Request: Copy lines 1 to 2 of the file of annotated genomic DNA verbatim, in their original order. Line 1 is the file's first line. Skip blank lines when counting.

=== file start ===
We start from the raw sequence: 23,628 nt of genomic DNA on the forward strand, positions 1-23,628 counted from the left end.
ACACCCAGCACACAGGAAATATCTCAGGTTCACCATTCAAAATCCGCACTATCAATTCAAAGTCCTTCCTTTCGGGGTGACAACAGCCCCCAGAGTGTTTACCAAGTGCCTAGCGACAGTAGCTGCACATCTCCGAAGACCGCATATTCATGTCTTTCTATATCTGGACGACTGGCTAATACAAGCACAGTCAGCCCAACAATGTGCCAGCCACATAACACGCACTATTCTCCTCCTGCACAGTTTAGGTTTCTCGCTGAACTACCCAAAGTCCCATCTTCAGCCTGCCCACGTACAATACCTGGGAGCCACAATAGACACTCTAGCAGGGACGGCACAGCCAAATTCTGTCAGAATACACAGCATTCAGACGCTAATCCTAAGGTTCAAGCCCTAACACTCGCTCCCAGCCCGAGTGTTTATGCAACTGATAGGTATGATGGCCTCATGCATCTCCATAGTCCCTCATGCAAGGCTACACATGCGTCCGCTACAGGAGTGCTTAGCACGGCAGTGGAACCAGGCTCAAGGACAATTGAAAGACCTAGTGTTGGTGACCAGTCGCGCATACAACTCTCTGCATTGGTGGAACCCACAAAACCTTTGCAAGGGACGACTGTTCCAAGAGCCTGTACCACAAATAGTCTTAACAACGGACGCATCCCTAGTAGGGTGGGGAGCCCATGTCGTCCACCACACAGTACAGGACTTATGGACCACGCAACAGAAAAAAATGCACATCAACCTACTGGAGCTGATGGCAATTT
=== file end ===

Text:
We start from the raw sequence: 23,628 nt of genomic DNA on the forward strand, positions 1-23,628 counted from the left end.
ACACCCAGCACACAGGAAATATCTCAGGTTCACCATTCAAAATCCGCACTATCAATTCAAAGTCCTTCCTTTCGGGGTGACAACAGCCCCCAGAGTGTTTACCAAGTGCCTAGCGACAGTAGCTGCACATCTCCGAAGACCGCATATTCATGTCTTTCTATATCTGGACGACTGGCTAATACAAGCACAGTCAGCCCAACAATGTGCCAGCCACATAACACGCACTATTCTCCTCCTGCACAGTTTAGGTTTCTCGCTGAACTACCCAAAGTCCCATCTTCAGCCTGCCCACGTACAATACCTGGGAGCCACAATAGACACTCTAGCAGGGACGGCACAGCCAAATTCTGTCAGAATACACAGCATTCAGACGCTAATCCTAAGGTTCAAGCCCTAACACTCGCTCCCAGCCCGAGTGTTTATGCAACTGATAGGTATGATGGCCTCATGCATCTCCATAGTCCCTCATGCAAGGCTACACATGCGTCCGCTACAGGAGTGCTTAGCACGGCAGTGGAACCAGGCTCAAGGACAATTGAAAGACCTAGTGTTGGTGACCAGTCGCGCATACAACTCTCTGCATTGGTGGAACCCACAAAACCTTTGCAAGGGACGACTGTTCCAAGAGCCTGTACCACAAATAGTCTTAACAACGGACGCATCCCTAGTAGGGTGGGGAGCCCATGTCGTCCACCACACAGTACAGGACTTATGGACCACGCAACAGAAAAAAATGCACATCAACCTACTGGAGCTGATGGCAATTT